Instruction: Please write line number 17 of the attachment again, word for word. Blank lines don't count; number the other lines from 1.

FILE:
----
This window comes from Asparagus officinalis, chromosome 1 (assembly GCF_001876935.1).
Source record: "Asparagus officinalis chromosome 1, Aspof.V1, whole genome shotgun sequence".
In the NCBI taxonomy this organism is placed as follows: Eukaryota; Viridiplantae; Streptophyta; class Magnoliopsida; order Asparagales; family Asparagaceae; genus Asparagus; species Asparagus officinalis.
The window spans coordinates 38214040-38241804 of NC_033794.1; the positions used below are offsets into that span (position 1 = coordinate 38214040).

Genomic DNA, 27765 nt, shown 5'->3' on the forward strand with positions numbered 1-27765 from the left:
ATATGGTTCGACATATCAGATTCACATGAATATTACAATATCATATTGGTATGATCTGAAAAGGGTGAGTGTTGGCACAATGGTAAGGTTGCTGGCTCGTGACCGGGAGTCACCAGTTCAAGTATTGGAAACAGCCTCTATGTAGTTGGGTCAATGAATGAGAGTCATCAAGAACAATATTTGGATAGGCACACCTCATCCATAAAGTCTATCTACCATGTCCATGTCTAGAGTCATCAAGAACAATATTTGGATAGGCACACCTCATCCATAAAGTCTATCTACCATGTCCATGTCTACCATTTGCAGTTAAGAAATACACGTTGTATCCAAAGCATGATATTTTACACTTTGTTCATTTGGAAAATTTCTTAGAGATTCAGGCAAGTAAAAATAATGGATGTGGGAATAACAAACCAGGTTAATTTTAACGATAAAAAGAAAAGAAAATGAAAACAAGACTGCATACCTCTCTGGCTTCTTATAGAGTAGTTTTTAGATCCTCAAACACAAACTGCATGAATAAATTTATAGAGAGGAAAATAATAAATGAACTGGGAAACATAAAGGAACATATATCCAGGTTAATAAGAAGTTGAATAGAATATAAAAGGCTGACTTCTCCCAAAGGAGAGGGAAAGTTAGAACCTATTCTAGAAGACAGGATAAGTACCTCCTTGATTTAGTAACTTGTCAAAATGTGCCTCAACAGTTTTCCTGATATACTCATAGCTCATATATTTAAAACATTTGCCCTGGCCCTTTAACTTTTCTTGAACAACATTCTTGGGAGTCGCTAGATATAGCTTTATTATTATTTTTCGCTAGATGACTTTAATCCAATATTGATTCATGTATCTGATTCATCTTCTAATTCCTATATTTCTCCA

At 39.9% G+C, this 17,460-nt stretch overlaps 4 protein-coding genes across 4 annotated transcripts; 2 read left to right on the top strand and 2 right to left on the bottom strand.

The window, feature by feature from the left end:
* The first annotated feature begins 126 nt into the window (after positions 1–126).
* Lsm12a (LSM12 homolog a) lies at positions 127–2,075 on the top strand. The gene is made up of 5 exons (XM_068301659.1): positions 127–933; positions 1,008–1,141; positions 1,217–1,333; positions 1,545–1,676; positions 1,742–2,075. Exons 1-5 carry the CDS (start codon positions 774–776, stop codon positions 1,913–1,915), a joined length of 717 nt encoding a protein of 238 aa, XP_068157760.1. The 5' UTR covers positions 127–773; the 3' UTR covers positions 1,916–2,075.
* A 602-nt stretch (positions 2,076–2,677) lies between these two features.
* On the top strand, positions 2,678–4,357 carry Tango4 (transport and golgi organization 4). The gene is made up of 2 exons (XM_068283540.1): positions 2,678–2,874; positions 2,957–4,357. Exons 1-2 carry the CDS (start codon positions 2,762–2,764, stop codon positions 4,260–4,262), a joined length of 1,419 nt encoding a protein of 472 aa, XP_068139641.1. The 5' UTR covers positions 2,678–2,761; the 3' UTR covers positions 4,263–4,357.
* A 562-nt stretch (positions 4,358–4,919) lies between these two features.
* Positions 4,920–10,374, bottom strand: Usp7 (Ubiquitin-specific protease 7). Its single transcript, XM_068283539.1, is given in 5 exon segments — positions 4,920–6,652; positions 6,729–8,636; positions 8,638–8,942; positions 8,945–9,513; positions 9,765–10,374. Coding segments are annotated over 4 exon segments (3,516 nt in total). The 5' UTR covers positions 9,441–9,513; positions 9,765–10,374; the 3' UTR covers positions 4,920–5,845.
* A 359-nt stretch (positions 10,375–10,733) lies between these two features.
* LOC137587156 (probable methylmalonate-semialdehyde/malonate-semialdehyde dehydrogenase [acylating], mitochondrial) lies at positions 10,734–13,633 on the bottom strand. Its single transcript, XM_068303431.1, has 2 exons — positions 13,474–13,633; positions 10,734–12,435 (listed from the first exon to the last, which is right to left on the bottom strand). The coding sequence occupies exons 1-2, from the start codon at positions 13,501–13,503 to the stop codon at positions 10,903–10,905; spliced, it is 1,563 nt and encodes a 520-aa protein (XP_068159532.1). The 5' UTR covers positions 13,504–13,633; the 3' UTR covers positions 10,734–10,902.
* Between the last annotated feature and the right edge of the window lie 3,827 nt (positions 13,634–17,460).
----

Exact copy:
* Between the last annotated feature and the right edge of the window lie 3,827 nt (positions 13,634–17,460).